By cutting a contour of the antenna elements from a sheet (or plate) of conductive material, the dipole elements and center conductors may have a substantially square or rectangular cross-section. In most cases, the antenna elements may be cut from a single sheet of metal having a uniform thickness, although multiple sheets of metal having different thicknesses may be used in other cases. Different sheet metal thicknesses may be used in embodiments, which attempt to emulate an idealized antenna by maintaining a constant diameter-to-length ratio for each dipole element.

FIG. 2 illustrates a two-dimensional top-side view of antenna elements 200 a and 200 b, according to one embodiment of the invention. As shown in FIG. 2, each of the antenna elements includes a plurality of dipole elements (210), which extend outward from a center conductor (220) in a log-periodic fashion. In other words, the dipole elements are logarithmically spaced along a length (L) of the center conductor (220). Although substantially identical, antenna element 200 b is fabricated as a mirror image of antenna element 200 a. In the embodiment of FIG. 2, the width (W) of the dipole elements is held constant along the length (L) of the center conductor (220). If the width is held constant, the length-to-diameter ratio may slightly increase, thereby decreasing the radiation Q of the subsequently formed antenna. To avoid such an increase, the width of the dipole elements may alternatively be scaled along the length of the conductor. One embodiment of an antenna element with scaled dipole element widths is shown in FIGS. 8-9 and discussed in more detail below.

FIG. 3 is an exploded view illustrating a pair of antenna elements (200 a and 200 b) arranged between a pair of transmission line structures (300 a and 300 b). As indicated above, each of the antenna elements may be permanently attached to a respective one of the transmission line structures. In a preferred embodiment, the flat bottom surfaces (310 a and 310 b) of the transmission line structures (300 a and 300 b) may be brazed or epoxied to a respective one of the center conductors (220 a and 220 b) to form a continuous bond (and thus, a continuous electrical connection) between the transmission line structures and the antenna elements. In FIG. 3, the transmission line structures (300 a and 300 b) are illustrated as having a substantially rectangular cross-section. Although it may be preferred that transmission line structures 300 a and 300 b maintain a flat bottom surface (e.g., to simplify the brazing process and maximize contact area), the overall geometry of the transmission line structures may differ in one or more embodiments of the invention.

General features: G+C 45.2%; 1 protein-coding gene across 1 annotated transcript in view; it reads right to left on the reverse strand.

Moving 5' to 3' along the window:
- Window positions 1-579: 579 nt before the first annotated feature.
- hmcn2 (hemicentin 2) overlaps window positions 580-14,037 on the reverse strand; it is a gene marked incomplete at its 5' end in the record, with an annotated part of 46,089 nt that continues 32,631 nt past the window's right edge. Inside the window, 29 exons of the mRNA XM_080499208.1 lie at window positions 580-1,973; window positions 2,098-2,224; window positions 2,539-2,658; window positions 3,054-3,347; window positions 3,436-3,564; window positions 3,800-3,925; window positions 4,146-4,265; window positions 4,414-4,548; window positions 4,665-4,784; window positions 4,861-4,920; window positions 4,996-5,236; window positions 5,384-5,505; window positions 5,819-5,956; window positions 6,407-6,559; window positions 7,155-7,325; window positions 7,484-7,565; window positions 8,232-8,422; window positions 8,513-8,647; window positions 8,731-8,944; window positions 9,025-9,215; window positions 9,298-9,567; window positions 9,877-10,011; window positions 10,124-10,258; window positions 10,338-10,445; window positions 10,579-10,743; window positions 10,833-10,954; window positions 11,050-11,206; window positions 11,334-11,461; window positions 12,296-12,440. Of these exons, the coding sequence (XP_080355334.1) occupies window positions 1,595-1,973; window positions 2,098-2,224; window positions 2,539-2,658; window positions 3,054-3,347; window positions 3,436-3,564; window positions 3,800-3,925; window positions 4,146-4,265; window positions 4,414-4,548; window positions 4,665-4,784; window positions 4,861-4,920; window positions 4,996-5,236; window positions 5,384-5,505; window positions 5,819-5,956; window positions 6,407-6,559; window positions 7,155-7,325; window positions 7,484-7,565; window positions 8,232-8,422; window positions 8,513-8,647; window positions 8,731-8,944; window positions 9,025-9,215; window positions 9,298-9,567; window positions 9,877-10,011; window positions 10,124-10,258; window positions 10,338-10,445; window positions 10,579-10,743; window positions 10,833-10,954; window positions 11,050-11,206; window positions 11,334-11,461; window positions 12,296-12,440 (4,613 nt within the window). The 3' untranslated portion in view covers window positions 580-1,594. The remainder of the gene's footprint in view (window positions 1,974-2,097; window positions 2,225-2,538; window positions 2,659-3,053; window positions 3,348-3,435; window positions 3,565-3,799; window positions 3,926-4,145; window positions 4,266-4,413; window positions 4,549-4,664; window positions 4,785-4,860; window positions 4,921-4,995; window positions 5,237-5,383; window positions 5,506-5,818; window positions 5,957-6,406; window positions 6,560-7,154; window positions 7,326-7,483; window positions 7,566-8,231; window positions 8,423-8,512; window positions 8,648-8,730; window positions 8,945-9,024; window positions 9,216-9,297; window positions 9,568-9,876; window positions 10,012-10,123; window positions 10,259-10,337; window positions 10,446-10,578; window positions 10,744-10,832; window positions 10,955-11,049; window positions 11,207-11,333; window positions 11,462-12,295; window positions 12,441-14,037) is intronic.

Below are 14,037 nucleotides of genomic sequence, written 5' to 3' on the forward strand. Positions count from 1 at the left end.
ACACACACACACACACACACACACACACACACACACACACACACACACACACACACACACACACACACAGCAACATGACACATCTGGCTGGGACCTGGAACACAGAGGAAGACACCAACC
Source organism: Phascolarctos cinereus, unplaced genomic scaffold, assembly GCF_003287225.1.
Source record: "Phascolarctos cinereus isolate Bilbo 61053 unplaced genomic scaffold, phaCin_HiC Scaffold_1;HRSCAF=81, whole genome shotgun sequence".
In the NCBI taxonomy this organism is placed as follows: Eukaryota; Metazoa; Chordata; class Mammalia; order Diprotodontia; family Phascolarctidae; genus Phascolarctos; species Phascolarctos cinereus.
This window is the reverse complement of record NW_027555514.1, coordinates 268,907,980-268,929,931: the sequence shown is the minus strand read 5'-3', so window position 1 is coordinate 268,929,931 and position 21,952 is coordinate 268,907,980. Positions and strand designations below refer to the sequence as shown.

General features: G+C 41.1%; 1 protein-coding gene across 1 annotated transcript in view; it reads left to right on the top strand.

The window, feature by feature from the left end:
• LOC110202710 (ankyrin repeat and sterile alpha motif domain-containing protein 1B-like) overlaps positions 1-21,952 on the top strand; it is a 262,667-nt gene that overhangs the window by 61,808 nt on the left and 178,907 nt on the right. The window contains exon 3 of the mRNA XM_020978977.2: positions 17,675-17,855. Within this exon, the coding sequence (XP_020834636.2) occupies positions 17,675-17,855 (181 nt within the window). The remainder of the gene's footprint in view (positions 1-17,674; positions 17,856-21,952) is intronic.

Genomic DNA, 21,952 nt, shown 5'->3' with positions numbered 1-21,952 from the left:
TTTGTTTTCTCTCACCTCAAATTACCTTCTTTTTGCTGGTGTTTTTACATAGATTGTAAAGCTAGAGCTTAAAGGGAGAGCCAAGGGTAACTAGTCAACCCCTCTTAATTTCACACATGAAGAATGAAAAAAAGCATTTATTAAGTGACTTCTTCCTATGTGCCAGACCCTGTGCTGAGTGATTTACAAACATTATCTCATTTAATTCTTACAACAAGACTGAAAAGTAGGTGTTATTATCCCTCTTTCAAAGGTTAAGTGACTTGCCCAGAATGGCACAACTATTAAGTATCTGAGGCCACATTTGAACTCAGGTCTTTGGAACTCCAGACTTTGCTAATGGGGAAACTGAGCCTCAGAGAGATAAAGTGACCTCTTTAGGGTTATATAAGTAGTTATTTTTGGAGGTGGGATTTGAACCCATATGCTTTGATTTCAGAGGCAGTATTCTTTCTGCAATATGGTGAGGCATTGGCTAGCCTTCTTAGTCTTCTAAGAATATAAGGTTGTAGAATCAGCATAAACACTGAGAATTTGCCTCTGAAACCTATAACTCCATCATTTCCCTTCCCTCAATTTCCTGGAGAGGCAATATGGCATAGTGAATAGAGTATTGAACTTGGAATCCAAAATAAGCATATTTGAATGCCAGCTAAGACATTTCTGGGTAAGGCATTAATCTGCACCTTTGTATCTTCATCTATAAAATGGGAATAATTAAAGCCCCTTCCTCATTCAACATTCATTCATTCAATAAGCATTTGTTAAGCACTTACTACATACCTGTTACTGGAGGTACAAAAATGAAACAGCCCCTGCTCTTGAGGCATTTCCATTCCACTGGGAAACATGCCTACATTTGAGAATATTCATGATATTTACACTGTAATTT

Various embodiments of potential transmission line geometries are described in FIGS. 2-6 of U.S. Pat. No. 6,677,912 entitled “Transmission line conductor for log-periodic dipole array.” The previous U.S. Patent is assigned to the present inventor and incorporated herein in its entirety. Although any of the transmission line geometries shown in FIGS. 2-6 of U.S. Pat. No. 6,677,912 may be used in the present invention, only two will be described below for the purposes of brevity. A more complete description of potential transmission line geometries may be obtained by referring back to the previous patent. In general, the transmission line geometries presented in U.S. Pat. No. 6,677,912 (and described below) enable the spacing between the transmission line structures to be reduced. This increases the characteristic impedance of a balanced transmission line formed using a pair of conductive members, and reduces the cross-polarization and pattern distortions that result from arranging the transmission line structures and antenna elements in different planes.